Simple Tips to Avoid Food Poisoning This Holiday Season

by Colleen Fleiss on  November 30, 2019 at 10:30 PM Diet & Nutrition News
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New study has revealed some important, yet simple, food safety precautions to avoid food poisoning this holiday season.
Simple Tips to Avoid Food Poisoning This Holiday Season
Simple Tips to Avoid Food Poisoning This Holiday Season

"The most common calls that the Tennessee Poison Center receives this time of year involve children coming into contact with raw poultry or uncooked baking mix, putting them at risk for exposure to campylobacter or salmonella. It's pretty scary to look over and see your toddler chewing on a raw piece of chicken," said Justin Loden, Pharm.D., certified specialist in Poison Information at the Tennessee Poison Center.

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Symptoms of food poisoning include: nausea, vomiting, abdominal cramps and diarrhea. It can take only a few hours, or possibly days for these symptoms to appear, depending on the pathogen involved.

"When preparing meals, remember to keep young children out of the kitchen and limit the spread of germs by washing your hands, kitchen surfaces, utensils and cutting boards frequently with hot soapy water," said Loden.

PREPARE

Wash your hands after handling uncooked food and before touching or eating other foods. Do not wash eggs, meat or poultry as this can spread harmful bacteria. Keep meat, poultry, seafood and eggs separate from all other foods. Use the microwave, cold water or refrigerator to defrost your frozen meat or poultry.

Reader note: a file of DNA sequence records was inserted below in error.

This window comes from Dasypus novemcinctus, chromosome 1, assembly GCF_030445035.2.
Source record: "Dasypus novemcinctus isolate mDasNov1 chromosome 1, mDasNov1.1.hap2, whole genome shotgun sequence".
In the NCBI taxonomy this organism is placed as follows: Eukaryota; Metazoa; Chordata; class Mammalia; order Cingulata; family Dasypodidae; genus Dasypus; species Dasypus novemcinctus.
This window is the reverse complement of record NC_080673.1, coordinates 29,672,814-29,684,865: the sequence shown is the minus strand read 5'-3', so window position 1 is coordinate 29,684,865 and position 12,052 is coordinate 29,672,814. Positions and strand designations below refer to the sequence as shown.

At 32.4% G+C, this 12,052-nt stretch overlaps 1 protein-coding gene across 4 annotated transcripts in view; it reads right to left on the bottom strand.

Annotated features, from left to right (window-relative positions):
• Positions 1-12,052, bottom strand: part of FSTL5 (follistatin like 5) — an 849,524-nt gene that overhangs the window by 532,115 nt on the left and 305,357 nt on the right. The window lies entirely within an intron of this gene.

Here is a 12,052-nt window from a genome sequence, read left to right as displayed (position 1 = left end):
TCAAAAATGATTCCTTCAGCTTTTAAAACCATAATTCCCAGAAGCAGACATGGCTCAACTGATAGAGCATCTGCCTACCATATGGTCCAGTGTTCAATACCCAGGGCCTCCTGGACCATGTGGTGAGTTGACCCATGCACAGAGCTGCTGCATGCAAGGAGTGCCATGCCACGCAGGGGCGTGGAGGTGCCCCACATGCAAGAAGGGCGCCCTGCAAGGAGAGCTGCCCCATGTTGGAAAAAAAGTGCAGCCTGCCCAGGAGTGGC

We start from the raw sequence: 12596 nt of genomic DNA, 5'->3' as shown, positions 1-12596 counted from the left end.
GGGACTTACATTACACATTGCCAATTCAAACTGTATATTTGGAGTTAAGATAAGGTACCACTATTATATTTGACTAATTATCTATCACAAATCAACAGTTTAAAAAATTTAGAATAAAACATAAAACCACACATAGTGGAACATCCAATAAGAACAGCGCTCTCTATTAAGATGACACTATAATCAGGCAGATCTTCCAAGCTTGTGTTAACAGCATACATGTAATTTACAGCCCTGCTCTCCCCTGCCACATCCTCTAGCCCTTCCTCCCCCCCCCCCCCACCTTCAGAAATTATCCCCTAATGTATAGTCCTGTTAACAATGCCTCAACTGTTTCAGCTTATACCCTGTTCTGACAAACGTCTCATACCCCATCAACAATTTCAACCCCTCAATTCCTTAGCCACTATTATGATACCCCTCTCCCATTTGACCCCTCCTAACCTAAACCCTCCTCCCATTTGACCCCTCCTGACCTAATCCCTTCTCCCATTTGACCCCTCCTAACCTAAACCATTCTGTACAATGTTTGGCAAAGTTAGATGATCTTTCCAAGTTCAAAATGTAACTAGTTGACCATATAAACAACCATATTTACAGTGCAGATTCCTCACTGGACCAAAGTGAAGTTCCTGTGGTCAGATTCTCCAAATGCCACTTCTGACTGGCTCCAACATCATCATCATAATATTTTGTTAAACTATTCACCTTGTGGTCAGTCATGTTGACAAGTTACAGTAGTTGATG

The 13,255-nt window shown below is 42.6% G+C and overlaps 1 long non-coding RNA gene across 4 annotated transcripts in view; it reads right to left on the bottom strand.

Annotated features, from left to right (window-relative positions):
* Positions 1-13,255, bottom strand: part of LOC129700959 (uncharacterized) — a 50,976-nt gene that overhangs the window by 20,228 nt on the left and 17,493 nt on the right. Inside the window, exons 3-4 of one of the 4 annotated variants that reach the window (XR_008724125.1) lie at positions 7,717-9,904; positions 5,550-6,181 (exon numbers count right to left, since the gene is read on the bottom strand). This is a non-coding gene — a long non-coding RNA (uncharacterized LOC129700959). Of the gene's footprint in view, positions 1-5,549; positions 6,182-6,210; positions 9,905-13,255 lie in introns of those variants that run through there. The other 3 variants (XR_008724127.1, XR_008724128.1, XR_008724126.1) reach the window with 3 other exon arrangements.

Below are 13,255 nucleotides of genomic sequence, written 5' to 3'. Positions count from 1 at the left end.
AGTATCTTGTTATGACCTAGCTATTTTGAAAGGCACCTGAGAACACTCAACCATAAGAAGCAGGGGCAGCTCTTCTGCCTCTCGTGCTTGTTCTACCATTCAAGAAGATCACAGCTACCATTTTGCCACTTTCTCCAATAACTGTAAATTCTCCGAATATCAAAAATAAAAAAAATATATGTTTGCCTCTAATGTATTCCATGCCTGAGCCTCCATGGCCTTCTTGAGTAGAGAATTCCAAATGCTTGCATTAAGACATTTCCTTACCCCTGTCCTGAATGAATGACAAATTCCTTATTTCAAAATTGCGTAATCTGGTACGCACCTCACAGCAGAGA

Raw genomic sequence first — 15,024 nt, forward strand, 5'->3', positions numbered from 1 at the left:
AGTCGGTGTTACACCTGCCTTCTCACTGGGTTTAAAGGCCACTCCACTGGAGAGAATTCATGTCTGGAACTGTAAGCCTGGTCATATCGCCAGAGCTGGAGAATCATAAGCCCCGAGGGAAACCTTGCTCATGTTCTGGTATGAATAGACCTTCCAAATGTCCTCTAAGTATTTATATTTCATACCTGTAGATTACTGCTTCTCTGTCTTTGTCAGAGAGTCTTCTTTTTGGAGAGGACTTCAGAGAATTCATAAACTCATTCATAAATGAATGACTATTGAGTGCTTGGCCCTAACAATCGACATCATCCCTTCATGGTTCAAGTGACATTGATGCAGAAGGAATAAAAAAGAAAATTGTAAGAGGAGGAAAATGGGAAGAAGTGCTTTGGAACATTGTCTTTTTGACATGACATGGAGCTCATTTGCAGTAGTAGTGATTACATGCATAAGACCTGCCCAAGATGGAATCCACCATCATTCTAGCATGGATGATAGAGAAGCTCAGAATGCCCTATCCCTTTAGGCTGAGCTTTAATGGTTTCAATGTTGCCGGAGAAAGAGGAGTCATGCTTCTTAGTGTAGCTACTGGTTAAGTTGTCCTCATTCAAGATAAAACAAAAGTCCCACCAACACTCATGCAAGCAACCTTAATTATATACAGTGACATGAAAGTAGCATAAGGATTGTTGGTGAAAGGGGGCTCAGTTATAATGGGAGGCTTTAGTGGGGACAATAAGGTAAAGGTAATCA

COOK

Use a quick-response thermometer to make sure foods are thoroughly cooked or reheated. The safest way to cook stuffing is outside the turkey in a casserole dish. However, if you cook stuffing inside the turkey, stuff the turkey just before cooking and make sure the stuffing reaches a minimum internal temperature of 165 F.

STORE

The bacteria that cause food poisoning multiply quickest between 40 and 140 F. Refrigerate leftovers promptly (within two hours) at 40 F or below to reduce bacterial growth. After eating, take the remaining meat off the turkey and store in the refrigerator. An entire carcass placed in the refrigerator won't cool down quickly enough. Avoid cross-contamination by completely and securely covering foods in the refrigerator. Consume or freeze leftovers within three-four days.

If you experience symptoms of food poisoning, drink plenty of fluids to prevent dehydration. See your health care provider if you have symptoms that are severe, including:

High fever (temperature over 101.5 F, orally)

Blood in stools or vomit

Frequent vomiting that prevents keeping liquids down

Signs of dehydration such as marked decrease in urination, a very dry mouth/throat or feeling dizzy when standing up

Diarrhea that lasts more than three days

If you suspect you have food poisoning, call Tennessee Poison Center for treatment advice. The Poison Help toll-free number is 1-800-222-1222. All calls are free and confidential.

Source: Newswise

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